Yes, according to new research that suggests race plays a role in when and how your hair goes gray.
The scientists conducted a search of 69 publications to review what’s known about changes in hair as people age, focusing on the differences according to ethnicity.
They analyzed data on hair structure, aging characteristics and damage, and differences between races and ethnicities.
The researchers found that when hair starts to gray varies by race. The average ages are the mid-30s for whites, late 30s for Asian people, and mid-40s for Black people.
Whites and Asians typically experience damage to the distal hair shaft (the ends), while such damage in African-Americans occurs closer to the hair root.
Postmenopausal changes in women include fewer active or growing hairs in the frontal scalp, slower growth rates and smaller hair diameters.
Similar to skin, hair aging involves both intrinsic aging — natural changes that occur with time — and extrinsic aging, which are changes associated with environmental exposures and physical stress on the hair from daily grooming, the researchers explained.
“Despite a similar chemical composition, the structural properties of hair vary between different ethnicities and, consequently, the aging of hair differs as well. As the population ages and becomes more diverse, it is of greater necessity to understand the hair aging process in different types of hair,” said study author Dr. Neelam Vashi, an associate professor of dermatology at Boston University School of Medicine.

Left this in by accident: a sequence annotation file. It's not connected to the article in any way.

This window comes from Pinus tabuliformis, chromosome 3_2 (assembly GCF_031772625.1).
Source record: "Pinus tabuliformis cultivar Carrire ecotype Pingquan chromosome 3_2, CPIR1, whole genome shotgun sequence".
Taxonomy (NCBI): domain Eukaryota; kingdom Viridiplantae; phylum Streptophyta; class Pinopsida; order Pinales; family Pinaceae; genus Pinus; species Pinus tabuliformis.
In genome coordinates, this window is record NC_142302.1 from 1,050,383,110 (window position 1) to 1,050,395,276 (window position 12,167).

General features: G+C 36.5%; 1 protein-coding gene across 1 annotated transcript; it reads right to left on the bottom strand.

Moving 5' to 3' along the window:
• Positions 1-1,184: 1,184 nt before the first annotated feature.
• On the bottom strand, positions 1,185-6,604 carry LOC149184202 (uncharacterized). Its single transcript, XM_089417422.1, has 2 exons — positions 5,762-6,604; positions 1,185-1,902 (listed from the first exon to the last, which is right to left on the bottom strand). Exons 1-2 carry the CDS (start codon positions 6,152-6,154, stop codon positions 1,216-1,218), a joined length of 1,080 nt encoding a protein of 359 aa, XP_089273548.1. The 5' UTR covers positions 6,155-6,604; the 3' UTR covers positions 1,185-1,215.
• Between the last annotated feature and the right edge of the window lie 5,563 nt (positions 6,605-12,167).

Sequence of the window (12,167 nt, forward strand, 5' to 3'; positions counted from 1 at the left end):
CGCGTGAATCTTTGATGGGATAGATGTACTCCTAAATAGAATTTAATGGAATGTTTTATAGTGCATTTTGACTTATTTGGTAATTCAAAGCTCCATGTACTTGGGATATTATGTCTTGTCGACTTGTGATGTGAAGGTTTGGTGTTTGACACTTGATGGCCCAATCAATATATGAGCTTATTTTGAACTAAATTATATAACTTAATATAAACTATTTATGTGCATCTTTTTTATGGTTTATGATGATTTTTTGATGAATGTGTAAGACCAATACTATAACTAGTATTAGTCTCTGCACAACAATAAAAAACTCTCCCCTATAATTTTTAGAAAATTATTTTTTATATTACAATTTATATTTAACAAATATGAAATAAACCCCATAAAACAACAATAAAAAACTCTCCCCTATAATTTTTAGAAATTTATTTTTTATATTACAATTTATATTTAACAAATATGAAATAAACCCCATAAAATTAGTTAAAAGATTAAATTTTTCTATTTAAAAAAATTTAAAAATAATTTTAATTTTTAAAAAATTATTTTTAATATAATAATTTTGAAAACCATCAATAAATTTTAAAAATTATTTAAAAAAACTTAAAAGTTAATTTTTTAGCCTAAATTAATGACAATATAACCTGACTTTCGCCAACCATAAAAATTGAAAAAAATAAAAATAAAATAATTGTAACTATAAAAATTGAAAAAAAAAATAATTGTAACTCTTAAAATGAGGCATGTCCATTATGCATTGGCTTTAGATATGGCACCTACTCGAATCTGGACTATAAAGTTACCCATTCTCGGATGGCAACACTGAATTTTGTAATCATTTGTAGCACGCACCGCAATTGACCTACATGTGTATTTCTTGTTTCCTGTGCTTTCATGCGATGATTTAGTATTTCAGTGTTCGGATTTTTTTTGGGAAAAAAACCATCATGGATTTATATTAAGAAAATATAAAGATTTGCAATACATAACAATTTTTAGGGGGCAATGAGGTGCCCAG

Hair’s role in both protection and appearance make it important to a person’s physical and mental well-being, according to the authors.
“A thorough understanding of the unique characteristics of hair aging among different races and ethnicities is essential for the appropriate management of mature patients,” Vashi said in a university news release.
The study was published online recently in the Journal of Clinical and Aesthetic Dermatology.
The American Academy of Dermatology offers tips for healthy hair.
SOURCE: Boston University School of Medicine, news release, Jan. 21, 2021
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